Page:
Physiotherapist Ciara Clancy developed the Beats Medical app to help treat Parkinson’s patients outside the hospital.
Doctors can be app makers with no coding required by using tools like Doctella.
Judy Faulkner, CEO of electronic health record software company Epic, is advocating that EHRs become CHRs, i.e. comprehensive health records. CHRs would contain data not in traditional EHRs, e.g. social determinants, diet, sleep, and whether someone is obese, or lonely, just to name a few. Unfortunately, there’s no mention in the article about progress towards interoperability of EHR data between different software vendor systems, which remains a massive problem in the U.S. healthcare system. For more on the status of interoperability, reference the news to the right. Also, there’s a related discussion in the Digital Health group that has several comments.
A new report published in Health Affairs, “Progress In Interoperability: Measuring US Hospitals’ Engagement In Sharing Patient Data“, takes a look at national trends in engagement in four domains of interoperability: finding, sending, receiving, and integrating electronic patient information from outside providers. The authors found small gains from 2014 to 2015, with just 29.7% of hospitals engaging in all four domains in 2015 versus 24.5% in 2014. In covering the report, Eureka Alert states that many hospitals are still not using digital patient health information and quotes Julia Adler-Milstein, PhD, associate professor in the Department of Medicine and the Philip R. Lee Institute for Health Policy Studies at UCSF and senior author of the study as saying: “I would have thought we’d see more movement in these measures, because electronic health records have been widely adopted for several years.”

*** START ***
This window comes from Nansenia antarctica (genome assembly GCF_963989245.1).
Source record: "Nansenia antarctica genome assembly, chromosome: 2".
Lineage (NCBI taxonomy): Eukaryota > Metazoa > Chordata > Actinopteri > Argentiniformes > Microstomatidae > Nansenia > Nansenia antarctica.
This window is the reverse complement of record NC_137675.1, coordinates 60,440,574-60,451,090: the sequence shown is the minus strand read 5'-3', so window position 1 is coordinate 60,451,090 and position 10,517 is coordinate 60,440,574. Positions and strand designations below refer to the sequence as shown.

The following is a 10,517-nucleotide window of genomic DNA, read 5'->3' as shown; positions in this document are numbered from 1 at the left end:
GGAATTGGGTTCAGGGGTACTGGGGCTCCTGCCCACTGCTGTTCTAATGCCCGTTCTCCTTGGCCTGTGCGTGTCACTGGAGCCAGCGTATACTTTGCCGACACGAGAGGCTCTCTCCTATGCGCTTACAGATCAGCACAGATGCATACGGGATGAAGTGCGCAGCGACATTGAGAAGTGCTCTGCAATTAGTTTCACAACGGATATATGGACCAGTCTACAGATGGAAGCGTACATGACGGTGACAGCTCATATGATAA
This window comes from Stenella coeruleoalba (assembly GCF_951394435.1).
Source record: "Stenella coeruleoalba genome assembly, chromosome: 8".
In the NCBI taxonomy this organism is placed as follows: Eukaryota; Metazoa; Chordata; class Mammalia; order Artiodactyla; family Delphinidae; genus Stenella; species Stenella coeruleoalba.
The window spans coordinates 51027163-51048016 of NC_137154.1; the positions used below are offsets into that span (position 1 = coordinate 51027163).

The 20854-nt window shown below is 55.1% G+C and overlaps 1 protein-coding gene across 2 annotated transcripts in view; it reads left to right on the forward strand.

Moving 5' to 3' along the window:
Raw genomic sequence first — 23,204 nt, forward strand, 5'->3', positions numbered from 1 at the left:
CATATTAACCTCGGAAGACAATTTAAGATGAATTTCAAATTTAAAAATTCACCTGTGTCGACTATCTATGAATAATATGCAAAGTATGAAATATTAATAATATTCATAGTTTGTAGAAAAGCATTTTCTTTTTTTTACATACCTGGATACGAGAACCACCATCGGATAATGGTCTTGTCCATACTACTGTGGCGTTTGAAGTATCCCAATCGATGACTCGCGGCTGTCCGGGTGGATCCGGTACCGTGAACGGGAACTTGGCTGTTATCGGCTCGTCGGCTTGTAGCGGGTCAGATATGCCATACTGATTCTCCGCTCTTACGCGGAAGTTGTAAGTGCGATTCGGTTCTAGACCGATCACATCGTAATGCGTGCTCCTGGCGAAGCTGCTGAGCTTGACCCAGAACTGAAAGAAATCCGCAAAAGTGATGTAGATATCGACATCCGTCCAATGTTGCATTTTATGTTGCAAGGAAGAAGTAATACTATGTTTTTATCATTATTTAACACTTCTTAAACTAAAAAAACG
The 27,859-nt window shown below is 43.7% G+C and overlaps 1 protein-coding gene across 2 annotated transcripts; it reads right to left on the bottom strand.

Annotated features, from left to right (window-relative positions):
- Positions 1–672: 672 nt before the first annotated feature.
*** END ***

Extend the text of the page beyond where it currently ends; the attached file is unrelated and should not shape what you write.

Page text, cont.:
LIVING AND SOCIETY
Supercar manufacturers like Lamborghini and McLaren want your high performance cars to teach you to drive better. As WIRED’s Alex Davies puts it, “You can’t get chills from 740 hp and a naturally aspirated V-12 engine if you hand control over to some bore of a robot.” And Stefano Domenicali, CEO of Lamborghini reinforces this point: “Our customer wants hands-on, fun to drive, to be at the center of this emotional experience.”
EarlySense, which produces a vital sign monitoring system placed under your bed mattress, has launched a new device for fertility tracking. Their Percept system (also placed under the mattress) is designed to monitor a woman’s “internal signals” and provide her with information and predictions related to ovulation, menstruation, sleep, vital signs, and stress.
The FDA has approved Respicardia, Inc.’s Remede System, an implantable device used to treat serious cases of sleep apnea. The system is comprised of a battery pack (placed under the skin on the upper chest) and a set of wires inserted into blood vessels near the nerve that stimulates breathing. In the event that normal breathing stops during sleep, the device stimulates the nerve that then moves the diaphragm to stimulate breathing.
According to a new World Health Organization (WHO) and Imperial College London study, the number of obese children and adolescents (aged 5-19 years) worldwide has increased tenfold in the past four decades. This reflects an increase from under 1% in 1975 to nearly 6% in girls (50 million) and nearly 8% in boys (74 million) in 2016. Children and adolescents have rapidly transitioned from mostly underweight to mostly overweight in many middle-income countries, including in East Asia, Latin America, and the Caribbean. The authors say this could reflect an increase in the consumption of energy-dense foods, especially highly processed carbohydrates, which lead to weight gain and poor lifelong health outcomes.